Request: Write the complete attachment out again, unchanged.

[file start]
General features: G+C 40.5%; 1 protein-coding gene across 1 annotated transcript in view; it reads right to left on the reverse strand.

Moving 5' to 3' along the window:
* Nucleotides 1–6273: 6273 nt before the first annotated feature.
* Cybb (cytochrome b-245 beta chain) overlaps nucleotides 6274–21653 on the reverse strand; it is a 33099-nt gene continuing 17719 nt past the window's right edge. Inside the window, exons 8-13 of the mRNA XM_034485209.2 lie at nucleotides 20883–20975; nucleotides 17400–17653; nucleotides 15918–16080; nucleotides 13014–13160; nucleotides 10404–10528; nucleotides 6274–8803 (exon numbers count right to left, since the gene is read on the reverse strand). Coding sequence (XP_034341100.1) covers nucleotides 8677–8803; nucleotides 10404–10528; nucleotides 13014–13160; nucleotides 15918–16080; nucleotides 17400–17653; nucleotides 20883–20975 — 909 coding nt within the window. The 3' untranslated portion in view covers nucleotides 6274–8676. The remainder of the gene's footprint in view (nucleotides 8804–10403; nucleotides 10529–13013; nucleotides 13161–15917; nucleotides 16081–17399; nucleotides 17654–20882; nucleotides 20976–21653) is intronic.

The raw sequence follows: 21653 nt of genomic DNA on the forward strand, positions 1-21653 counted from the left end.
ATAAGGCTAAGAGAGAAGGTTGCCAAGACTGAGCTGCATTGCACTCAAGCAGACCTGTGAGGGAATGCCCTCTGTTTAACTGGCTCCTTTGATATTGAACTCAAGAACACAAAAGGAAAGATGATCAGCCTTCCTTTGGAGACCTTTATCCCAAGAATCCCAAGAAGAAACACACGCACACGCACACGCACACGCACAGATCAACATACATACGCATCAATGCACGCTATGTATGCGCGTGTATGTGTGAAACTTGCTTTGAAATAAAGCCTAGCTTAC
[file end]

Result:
General features: G+C 40.5%; 1 protein-coding gene across 1 annotated transcript in view; it reads right to left on the reverse strand.

Moving 5' to 3' along the window:
* Nucleotides 1–6273: 6273 nt before the first annotated feature.
* Cybb (cytochrome b-245 beta chain) overlaps nucleotides 6274–21653 on the reverse strand; it is a 33099-nt gene continuing 17719 nt past the window's right edge. Inside the window, exons 8-13 of the mRNA XM_034485209.2 lie at nucleotides 20883–20975; nucleotides 17400–17653; nucleotides 15918–16080; nucleotides 13014–13160; nucleotides 10404–10528; nucleotides 6274–8803 (exon numbers count right to left, since the gene is read on the reverse strand). Coding sequence (XP_034341100.1) covers nucleotides 8677–8803; nucleotides 10404–10528; nucleotides 13014–13160; nucleotides 15918–16080; nucleotides 17400–17653; nucleotides 20883–20975 — 909 coding nt within the window. The 3' untranslated portion in view covers nucleotides 6274–8676. The remainder of the gene's footprint in view (nucleotides 8804–10403; nucleotides 10529–13013; nucleotides 13161–15917; nucleotides 16081–17399; nucleotides 17654–20882; nucleotides 20976–21653) is intronic.

The raw sequence follows: 21653 nt of genomic DNA on the forward strand, positions 1-21653 counted from the left end.
ATAAGGCTAAGAGAGAAGGTTGCCAAGACTGAGCTGCATTGCACTCAAGCAGACCTGTGAGGGAATGCCCTCTGTTTAACTGGCTCCTTTGATATTGAACTCAAGAACACAAAAGGAAAGATGATCAGCCTTCCTTTGGAGACCTTTATCCCAAGAATCCCAAGAAGAAACACACGCACACGCACACGCACACGCACAGATCAACATACATACGCATCAATGCACGCTATGTATGCGCGTGTATGTGTGAAACTTGCTTTGAAATAAAGCCTAGCTTAC